More Technology Patients Won’t Use
This morning Home Diagnostics (NASDAQ:HDIX) announced that their TRUEtrack® and TRUEread™ blood glucose meters will operate on Microsoft HealthVault. HealthVault is a online service that allows users to store and manage their health records without paying a fee. These records can then be shared with a patients physician or healthcare team.
As it stands today nearly every glucose meter has the ability to download readings to software provided by the manufacturer. There are also other programs available where a patient can only download their meter readings but their food intake, medications, exercise, etc. The hope is by having all this information the patients healthcare team can assist the patient in better managing their diabetes.
To Diabetic Investor this announcement from HDI is just another example of how everyone is fascinated with technology and fails understand the realities of the marketplace. First and foremost these programs make the assumption that patients are actually checking their glucose levels. A very bad assumption as the majority of patients rarely check their levels and a high percentage don’t check at all. Next your asking the patient to add one more task to their diabetes management. While downloading information from a meter is not a complex task there is some effort needed, to our knowledge there is no meter that has automated this task.
Even if you have a motivated patient who is willing to regularly check their glucose levels and then download this information, this information by itself only provides a partial picture of what’s going on. For this information to be truly useful the patient also most record meal information, medications, exercise, etc. While this task is easier for an insulin pump patient, it’s difficult to imagine a type 2 patient taking oral medications recording all this information and then entering it all into their computer.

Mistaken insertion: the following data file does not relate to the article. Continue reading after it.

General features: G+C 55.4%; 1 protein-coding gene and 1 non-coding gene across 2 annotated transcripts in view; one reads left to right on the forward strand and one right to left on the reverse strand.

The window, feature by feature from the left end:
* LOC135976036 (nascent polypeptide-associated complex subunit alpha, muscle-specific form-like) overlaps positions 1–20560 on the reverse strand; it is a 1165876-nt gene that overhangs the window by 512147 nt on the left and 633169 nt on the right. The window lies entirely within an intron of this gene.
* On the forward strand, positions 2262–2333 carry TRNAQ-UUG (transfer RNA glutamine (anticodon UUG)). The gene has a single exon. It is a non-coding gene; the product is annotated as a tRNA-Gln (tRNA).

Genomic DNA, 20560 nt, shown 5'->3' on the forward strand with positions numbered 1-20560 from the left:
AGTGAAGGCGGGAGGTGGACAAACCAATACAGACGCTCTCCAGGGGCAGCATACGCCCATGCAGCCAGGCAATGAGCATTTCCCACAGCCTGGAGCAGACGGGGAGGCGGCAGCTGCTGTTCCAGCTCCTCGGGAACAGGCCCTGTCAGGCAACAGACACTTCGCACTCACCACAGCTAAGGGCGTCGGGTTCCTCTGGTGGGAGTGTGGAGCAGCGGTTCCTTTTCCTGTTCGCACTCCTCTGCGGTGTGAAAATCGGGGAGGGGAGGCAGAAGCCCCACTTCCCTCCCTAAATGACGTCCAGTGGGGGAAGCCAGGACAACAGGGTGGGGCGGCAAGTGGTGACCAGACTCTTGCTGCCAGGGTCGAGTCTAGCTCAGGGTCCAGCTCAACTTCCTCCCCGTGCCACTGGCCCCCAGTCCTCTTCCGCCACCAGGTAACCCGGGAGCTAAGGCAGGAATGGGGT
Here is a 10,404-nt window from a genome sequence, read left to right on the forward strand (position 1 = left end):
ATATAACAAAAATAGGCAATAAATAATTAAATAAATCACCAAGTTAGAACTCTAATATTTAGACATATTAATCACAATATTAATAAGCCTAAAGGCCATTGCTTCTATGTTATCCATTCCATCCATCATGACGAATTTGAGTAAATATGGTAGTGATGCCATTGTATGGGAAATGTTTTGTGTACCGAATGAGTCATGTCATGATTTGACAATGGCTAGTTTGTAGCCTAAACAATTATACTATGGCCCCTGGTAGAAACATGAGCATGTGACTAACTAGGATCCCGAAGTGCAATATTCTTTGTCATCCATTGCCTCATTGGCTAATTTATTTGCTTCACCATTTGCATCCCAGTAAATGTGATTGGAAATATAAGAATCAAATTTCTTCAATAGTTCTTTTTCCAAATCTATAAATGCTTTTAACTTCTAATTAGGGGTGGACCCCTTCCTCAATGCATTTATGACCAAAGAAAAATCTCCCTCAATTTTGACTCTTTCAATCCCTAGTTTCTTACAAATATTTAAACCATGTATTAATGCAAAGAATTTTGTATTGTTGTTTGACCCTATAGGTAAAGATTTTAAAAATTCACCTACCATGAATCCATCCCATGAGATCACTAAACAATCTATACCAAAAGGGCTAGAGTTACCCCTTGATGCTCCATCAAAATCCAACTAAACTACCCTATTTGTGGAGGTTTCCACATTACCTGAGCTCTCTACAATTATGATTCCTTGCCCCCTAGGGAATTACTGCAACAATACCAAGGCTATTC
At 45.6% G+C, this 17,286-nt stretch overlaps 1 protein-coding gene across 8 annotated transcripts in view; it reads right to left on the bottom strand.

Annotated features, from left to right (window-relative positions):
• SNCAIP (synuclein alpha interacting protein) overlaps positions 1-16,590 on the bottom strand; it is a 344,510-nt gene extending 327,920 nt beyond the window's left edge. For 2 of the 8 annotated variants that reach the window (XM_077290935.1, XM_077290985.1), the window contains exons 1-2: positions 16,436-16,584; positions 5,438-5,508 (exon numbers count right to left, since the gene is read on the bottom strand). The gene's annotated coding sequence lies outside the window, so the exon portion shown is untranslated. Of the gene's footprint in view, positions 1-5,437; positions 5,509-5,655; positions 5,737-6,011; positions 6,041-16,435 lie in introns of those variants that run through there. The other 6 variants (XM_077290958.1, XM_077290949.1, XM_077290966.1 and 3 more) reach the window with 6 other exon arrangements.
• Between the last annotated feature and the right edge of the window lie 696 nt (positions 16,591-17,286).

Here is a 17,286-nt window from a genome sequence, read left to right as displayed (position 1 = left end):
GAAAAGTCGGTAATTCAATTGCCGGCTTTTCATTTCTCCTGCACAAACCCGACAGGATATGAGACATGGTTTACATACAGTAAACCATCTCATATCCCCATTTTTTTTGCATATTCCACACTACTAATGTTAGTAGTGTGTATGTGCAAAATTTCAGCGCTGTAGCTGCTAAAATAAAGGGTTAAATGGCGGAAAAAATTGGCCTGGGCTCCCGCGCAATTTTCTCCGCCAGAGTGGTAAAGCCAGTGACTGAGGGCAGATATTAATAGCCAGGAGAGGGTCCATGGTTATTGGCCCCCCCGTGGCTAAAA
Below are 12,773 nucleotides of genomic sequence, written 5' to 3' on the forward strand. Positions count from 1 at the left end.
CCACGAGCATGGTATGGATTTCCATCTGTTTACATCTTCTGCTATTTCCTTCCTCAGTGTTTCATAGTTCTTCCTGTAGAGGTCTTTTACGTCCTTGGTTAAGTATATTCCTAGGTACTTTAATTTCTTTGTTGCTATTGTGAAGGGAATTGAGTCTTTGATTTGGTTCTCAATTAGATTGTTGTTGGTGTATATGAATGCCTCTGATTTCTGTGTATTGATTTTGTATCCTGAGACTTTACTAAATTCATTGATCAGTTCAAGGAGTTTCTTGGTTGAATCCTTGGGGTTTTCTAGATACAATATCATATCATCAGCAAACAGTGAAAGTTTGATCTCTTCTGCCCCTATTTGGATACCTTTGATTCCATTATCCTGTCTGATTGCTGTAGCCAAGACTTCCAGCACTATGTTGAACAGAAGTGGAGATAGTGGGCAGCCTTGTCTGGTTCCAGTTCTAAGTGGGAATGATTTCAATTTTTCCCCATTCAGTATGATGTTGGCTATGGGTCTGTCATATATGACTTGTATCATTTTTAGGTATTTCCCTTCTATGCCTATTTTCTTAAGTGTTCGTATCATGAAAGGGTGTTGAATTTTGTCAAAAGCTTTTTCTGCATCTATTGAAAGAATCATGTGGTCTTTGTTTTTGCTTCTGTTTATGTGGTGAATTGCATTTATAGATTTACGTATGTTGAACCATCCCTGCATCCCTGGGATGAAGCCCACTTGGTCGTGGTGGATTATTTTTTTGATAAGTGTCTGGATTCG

Should you have a really motivated patient who checks their levels regularly, downloads readings, basically keeps a diary of everything they do and then enters this information to the software which is then shared with the patient’s healthcare team, what then? More importantly who will pay for the time it takes a physician to analyze the data and then make recommendations?
What about patient privacy? How does the patient know that this very personal information is not being shared? Everyone has heard of stories of hackers breaking into systems and stealing credit card information.
Let’s assume that a patient goes through all this work and their healthcare team provides recommendations that could lead to improved outcomes; will the patients see any tangible benefits? Diabetes is not like a headache or a fever where the patient feels better after treatment. Getting a patient under control takes time and effort. It is quite possible that even with all this intervention and advice the patient may not see any tangible results for months.
Instead of adding to the patients workload with all this fancy technology why not provide patients with access to educational tools that they can use at their own pace. While Diabetic Investor is aware of several studies that demonstrate the value of educating patients, we have yet to find one that proves fancy technology leads to better outcomes. In spite of this fact glucose monitoring companies continue to come out with these fancy systems that apply a minority of patients.
Finally it should be noted that the technological innovations that have actually increased sales are ones that have made checking glucose levels easier. A perfect example of this are the Bayer meters, the Breeze and Contour, which do not require coding. This innovation had a true impact on the patient and actually made their lives easier. Although this is not the sole reason Bayer is gaining market share it is a contributing factor. Perhaps the other players in the marketplace will learn from Bayer and begin to make the patient’s life easier instead of adding to their already demanding diabetes management regimen.